Japanese Prime Minister Taro Aso yesterday announced a new ¥23 trillion (US$255 billion) stimulus package to shore up his country’s economy, with measures to spur employment, encourage lending and inject capital into financial markets.
“The global downturn is said to be a recession on a scale that comes once in a century,” Aso said.
The new package includes ¥10 trillion in tax breaks and public financing and provides for up to ¥13 trillion to address the credit crunch, including capital injections for lenders and other financial institutions.
As the global financial picture continues to darken, governments are fast-tracking massive stimulus plans to shore up their economies. EU leaders looked set to back a US$260 billion package yesterday, following plans announced in recent weeks in India, China and the US.
The latest announcement comes on the heels of ¥27 trillion in measures announced in October, which included expanded credits for small businesses and a cash payout to every household to spur spending.
“Since then the economy has worsened beyond our expectations,” Aso said.
The total comes to at least ¥40 trillion, with some overlap in the two sets of financial measures.
Aso pointed to falling stocks and the surging yen, and said the newest package was needed to boost employment and stabilize Japan’s economic system.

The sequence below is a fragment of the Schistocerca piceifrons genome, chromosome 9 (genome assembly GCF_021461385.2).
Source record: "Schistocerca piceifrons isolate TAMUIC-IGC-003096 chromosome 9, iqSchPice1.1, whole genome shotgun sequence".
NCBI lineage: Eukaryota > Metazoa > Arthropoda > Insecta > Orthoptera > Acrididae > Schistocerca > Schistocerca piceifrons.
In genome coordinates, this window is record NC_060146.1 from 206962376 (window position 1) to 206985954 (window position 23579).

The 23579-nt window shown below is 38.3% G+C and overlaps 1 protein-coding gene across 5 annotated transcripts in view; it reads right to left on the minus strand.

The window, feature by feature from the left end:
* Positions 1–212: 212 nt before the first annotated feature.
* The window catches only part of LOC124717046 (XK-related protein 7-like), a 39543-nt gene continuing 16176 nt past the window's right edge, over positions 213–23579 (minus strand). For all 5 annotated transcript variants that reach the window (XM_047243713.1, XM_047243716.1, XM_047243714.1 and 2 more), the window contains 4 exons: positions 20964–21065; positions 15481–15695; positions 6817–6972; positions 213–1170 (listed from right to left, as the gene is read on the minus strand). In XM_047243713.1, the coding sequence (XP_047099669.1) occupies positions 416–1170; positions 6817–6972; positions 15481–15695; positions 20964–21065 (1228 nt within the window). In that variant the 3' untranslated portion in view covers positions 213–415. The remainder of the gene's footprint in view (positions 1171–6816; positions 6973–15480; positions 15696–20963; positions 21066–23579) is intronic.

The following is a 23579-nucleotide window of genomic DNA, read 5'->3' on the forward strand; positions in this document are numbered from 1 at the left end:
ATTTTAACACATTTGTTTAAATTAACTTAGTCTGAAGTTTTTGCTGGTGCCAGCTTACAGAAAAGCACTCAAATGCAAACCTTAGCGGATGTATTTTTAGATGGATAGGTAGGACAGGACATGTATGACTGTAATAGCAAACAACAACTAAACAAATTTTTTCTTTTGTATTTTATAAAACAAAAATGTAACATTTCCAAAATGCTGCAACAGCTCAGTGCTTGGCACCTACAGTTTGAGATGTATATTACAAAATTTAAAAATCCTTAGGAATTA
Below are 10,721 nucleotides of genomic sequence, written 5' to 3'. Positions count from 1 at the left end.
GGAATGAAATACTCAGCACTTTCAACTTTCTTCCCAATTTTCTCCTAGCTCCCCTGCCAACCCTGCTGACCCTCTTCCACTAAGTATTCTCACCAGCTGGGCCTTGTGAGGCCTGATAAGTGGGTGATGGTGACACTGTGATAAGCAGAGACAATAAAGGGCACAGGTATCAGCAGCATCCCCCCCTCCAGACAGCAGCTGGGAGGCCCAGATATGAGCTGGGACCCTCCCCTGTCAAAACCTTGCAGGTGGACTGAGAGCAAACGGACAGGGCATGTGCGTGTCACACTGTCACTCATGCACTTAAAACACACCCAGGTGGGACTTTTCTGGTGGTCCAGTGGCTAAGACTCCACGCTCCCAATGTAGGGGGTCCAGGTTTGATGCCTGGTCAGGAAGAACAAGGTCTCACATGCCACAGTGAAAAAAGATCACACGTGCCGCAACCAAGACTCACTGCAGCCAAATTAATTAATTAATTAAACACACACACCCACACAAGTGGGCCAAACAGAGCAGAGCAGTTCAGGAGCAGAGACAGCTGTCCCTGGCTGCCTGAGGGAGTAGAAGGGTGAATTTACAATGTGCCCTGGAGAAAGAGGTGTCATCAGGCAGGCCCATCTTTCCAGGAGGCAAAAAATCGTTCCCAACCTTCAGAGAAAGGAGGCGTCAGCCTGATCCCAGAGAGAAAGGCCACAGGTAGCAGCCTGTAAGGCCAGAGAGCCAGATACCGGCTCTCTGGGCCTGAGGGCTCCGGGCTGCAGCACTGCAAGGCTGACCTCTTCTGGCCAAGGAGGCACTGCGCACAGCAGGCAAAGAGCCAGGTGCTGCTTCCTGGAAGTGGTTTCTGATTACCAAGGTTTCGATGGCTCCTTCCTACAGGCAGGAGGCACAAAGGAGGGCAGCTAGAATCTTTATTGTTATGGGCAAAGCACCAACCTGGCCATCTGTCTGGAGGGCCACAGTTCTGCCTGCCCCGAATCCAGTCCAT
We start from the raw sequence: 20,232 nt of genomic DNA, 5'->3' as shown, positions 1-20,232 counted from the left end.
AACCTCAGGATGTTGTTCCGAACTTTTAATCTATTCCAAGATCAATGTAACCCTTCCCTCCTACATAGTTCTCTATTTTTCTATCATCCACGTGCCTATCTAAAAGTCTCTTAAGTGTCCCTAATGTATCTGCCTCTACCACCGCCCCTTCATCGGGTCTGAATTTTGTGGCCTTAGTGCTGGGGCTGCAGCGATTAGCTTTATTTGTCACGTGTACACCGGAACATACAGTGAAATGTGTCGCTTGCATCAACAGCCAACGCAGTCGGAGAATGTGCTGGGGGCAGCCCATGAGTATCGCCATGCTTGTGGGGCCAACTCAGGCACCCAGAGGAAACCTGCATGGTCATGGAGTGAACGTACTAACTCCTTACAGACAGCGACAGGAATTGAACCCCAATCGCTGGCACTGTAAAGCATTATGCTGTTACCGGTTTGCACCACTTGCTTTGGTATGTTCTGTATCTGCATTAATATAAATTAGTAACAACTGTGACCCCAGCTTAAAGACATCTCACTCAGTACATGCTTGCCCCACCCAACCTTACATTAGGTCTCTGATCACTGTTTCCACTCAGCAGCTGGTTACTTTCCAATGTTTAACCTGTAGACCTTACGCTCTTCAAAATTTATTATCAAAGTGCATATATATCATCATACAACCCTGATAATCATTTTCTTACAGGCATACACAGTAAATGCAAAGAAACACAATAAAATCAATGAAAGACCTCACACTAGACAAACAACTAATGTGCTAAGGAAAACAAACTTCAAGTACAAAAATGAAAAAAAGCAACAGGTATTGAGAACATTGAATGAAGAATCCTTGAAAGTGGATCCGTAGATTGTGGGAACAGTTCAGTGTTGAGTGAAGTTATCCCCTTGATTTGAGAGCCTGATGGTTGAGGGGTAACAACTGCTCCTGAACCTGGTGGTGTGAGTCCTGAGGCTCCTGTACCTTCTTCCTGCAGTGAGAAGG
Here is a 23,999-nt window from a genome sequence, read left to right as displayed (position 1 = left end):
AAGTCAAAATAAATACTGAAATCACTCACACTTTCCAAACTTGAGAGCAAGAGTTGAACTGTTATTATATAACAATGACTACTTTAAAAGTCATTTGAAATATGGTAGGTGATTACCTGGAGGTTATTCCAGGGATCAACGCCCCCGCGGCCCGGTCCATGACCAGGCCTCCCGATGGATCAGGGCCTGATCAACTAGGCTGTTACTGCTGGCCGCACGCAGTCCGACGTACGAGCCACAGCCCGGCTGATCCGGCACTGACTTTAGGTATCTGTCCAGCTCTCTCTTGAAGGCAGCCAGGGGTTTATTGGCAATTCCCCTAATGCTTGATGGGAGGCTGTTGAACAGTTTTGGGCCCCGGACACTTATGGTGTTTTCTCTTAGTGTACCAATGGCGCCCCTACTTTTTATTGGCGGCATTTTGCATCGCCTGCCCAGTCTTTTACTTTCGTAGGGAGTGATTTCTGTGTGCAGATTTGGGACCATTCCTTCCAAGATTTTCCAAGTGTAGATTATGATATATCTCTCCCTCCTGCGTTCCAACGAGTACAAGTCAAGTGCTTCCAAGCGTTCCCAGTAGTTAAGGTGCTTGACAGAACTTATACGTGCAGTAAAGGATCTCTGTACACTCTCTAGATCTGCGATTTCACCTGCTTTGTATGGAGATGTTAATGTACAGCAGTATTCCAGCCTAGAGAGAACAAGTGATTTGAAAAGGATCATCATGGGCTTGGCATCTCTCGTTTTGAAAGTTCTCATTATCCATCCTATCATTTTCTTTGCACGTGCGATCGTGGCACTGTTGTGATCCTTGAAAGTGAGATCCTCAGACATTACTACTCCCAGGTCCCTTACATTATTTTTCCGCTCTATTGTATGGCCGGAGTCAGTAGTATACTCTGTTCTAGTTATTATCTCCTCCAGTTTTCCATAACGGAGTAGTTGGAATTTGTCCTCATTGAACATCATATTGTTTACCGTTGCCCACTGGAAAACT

He said it would provide support, including tax breaks for workers affected by the economic slowdown and home buyers, as well as funds for injection into markets and support for medium-sized businesses.
Tatsushi Shikano, senior economist with Mitsubishi UFJ Securities Co in Tokyo, said the announcement had to be followed by rapid action to be effective.
He warned that some measures would not be likely to kick in until next year, postponing their effects to even later.
“The measures must be quickly carried out,” he said. “The slowdown is rapidly worsening.”
Earlier this week, Sony Corp said it would slash 4 percent of its global workforce, cut spending and shut plants. The cuts include 8,000 of its 185,000 full-time workers, another 8,000 temporary jobs and the closing of five or six plants.
Toyota has announced several production cutbacks in the last month in Japan and North America, as well as plans to cut several hundred contract workers.